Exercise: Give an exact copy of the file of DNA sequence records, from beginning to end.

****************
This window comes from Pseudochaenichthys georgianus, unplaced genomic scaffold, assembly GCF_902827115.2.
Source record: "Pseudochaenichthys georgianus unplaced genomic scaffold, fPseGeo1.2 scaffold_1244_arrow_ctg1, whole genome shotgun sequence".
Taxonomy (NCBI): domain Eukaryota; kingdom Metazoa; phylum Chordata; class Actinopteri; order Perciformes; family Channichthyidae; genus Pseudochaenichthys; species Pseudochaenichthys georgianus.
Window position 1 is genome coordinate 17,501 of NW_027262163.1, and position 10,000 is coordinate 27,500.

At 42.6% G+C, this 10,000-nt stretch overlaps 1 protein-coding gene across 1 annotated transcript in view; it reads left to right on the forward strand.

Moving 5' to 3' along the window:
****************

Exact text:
This window comes from Pseudochaenichthys georgianus, unplaced genomic scaffold, assembly GCF_902827115.2.
Source record: "Pseudochaenichthys georgianus unplaced genomic scaffold, fPseGeo1.2 scaffold_1244_arrow_ctg1, whole genome shotgun sequence".
Taxonomy (NCBI): domain Eukaryota; kingdom Metazoa; phylum Chordata; class Actinopteri; order Perciformes; family Channichthyidae; genus Pseudochaenichthys; species Pseudochaenichthys georgianus.
Window position 1 is genome coordinate 17,501 of NW_027262163.1, and position 10,000 is coordinate 27,500.

At 42.6% G+C, this 10,000-nt stretch overlaps 1 protein-coding gene across 1 annotated transcript in view; it reads left to right on the forward strand.

Moving 5' to 3' along the window: